|ECI - Q/Q change||0.6%||0.5% to 1.4%||0.7%||0.6%||0.5%|
|ECI - Y/Y change||2.6%||2.2%||2.2%|
Compensation costs, which are scrutinized for pressure and considered strictly unwanted by the Federal Reserve, are moving higher. The employment cost index rose 0.7 percent in the first quarter vs a revised 0.5 percent in the fourth quarter. Year-on-year, the index is up 2.6 percent which significantly exceeds the fourth-quarter rate of 2.2 percent and, very importantly, significantly exceeds the Fed's general inflation limit of 2.0 percent.
The first-quarter gain is split evenly between wages & salaries, up 0.7 percent on the quarter, and benefits, up 0.6 percent. Year-on-year, wages & salaries are up 2.6 percent with benefits up 2.7 percent.
The Fed is ready now to raise interest rates at a drop of the hat and today's ECI, though not widely followed by the public, is very closely followed by policy makers. Yesterday's FOMC statement described compensation inflation as remaining low, but these numbers may not fit with that description.
Market Consensus Before Announcement
The employment cost index held at a high rate in the third quarter, at a quarter-to-quarter plus 0.6 percent but down 1 tick from 0.7 percent gains in the prior two quarters. Year-on-year, the fourth-quarter rate held at the third-quarter rate of plus 2.2 percent. Pressure in recent quarters has been about evenly split between the wages & salaries component and the benefits components, up 0.5 percent and 0.6 percent respectively in the latest quarter. Year-on-year, however, benefits are higher at plus 2.6 percent, which matches second-quarter last year as a recent high, vs plus 2.1 percent for wages & salaries.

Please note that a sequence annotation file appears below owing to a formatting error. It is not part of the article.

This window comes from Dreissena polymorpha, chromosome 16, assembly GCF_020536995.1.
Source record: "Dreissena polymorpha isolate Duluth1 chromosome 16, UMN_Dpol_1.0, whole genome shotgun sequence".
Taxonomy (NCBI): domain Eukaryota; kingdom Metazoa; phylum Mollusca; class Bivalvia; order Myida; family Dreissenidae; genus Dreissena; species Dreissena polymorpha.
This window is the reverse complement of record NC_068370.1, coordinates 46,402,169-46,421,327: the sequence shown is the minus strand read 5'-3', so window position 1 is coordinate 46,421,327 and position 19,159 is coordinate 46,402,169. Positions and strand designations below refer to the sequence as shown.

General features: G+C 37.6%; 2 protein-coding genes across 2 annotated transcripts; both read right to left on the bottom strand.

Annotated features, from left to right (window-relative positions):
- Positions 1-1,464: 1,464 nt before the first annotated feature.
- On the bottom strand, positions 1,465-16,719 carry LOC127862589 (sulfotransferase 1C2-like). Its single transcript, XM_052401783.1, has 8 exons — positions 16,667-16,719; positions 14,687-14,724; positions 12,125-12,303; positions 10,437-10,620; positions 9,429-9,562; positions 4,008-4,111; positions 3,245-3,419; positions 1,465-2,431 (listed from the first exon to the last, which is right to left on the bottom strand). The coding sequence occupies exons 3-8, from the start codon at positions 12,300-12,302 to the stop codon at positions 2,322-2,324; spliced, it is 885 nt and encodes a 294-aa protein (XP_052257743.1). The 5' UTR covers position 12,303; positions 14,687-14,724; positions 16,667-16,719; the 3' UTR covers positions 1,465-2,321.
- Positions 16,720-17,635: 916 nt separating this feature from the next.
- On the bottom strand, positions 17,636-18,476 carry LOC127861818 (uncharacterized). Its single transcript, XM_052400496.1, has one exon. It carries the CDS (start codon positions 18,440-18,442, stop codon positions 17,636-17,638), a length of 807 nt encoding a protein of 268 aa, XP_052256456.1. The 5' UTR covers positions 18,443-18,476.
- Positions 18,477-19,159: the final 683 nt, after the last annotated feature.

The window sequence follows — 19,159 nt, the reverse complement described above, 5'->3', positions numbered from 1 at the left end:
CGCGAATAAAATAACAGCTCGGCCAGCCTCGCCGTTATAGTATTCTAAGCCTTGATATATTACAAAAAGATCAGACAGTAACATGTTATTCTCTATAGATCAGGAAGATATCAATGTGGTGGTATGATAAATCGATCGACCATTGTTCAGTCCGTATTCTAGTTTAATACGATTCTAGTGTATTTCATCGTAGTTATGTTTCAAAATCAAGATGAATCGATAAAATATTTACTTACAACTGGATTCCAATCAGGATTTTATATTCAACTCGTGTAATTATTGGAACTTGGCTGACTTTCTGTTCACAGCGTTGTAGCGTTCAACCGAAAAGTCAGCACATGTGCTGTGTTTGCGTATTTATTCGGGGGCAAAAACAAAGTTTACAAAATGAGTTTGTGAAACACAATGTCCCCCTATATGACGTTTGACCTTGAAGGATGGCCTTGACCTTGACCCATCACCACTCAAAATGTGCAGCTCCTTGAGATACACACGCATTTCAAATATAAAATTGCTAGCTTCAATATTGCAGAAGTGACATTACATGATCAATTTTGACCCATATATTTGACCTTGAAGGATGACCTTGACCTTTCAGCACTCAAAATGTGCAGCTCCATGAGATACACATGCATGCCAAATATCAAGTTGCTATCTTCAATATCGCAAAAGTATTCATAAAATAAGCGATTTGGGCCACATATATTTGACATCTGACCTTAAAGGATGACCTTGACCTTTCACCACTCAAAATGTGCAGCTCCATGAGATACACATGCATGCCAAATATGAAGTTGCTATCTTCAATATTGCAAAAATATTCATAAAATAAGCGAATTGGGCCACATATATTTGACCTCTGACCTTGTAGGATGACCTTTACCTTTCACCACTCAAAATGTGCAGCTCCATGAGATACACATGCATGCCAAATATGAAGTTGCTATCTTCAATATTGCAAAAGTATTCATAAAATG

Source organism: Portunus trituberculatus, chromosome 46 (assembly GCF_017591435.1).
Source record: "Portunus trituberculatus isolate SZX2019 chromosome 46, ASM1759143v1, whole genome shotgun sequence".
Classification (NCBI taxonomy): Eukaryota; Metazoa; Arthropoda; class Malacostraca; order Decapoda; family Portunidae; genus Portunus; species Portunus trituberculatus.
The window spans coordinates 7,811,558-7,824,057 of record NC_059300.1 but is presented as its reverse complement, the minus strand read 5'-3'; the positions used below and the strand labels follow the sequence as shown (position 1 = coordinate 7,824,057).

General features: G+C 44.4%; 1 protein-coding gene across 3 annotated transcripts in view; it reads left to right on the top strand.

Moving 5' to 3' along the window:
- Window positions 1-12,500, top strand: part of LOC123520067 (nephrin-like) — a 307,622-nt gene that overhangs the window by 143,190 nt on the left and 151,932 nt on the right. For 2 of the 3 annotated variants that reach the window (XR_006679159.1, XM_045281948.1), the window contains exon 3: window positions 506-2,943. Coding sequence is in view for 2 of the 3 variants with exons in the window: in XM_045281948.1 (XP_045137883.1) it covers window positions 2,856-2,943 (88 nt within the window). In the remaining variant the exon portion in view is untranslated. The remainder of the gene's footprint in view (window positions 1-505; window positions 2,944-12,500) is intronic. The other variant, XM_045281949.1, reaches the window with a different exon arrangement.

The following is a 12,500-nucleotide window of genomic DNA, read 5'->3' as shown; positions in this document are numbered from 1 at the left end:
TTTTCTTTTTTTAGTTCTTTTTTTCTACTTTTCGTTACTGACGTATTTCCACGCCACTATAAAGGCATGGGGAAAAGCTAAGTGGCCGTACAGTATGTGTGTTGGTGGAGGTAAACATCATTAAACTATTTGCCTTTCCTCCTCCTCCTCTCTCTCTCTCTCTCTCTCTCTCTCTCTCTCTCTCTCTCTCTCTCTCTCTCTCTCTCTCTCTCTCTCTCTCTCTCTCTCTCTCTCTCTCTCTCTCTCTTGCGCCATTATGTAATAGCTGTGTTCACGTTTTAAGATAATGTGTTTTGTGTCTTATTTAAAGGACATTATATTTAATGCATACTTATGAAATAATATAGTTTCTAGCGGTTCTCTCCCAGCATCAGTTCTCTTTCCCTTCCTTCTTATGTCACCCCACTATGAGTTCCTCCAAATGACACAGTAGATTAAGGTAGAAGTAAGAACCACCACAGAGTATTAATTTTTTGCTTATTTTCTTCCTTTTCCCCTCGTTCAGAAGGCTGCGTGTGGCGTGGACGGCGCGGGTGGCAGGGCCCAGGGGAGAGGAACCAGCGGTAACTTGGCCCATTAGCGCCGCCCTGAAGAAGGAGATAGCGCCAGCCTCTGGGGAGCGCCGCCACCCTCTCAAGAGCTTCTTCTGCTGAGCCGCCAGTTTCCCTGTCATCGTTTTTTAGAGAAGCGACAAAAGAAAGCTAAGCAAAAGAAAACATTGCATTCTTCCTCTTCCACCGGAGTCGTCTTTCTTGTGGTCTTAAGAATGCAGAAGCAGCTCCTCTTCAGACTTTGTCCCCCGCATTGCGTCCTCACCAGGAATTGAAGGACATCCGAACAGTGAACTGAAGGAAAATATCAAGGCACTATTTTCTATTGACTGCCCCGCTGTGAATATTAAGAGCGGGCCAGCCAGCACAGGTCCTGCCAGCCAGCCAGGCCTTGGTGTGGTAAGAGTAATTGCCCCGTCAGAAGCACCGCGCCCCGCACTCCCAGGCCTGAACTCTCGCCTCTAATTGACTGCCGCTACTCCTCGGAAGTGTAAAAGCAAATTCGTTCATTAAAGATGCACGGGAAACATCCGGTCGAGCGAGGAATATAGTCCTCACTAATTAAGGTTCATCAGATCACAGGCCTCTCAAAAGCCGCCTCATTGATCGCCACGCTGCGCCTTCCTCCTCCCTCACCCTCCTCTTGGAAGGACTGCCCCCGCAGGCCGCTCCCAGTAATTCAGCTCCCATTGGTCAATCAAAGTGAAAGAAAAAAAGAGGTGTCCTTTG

A measure of total employee compensation costs, including wages and salaries as well as benefits. The employment cost index (ECI) is the broadest measure of labor costs.
The employment cost index is an easy way to evaluate wage trends and the risk of wage inflation. Wage inflation is high on the Federal Reserve's enemy list. Fed officials are always on the lookout for the prospects of inflationary pressures. Wage pressures tend to percolate when economic activity is booming and the demand for labor is rising rapidly. During economic downturns, wage pressures tend to be subdued because labor demand is down.
By tracking labor costs, investors can gain a sense of whether businesses will feel the need to raise prices. If wage inflation threatens, it's a good bet that interest rates will rise, bond and stock prices will fall, and the only investors in a good mood will be the ones who tracked the employment cost index and adjusted their portfolios to anticipate these events.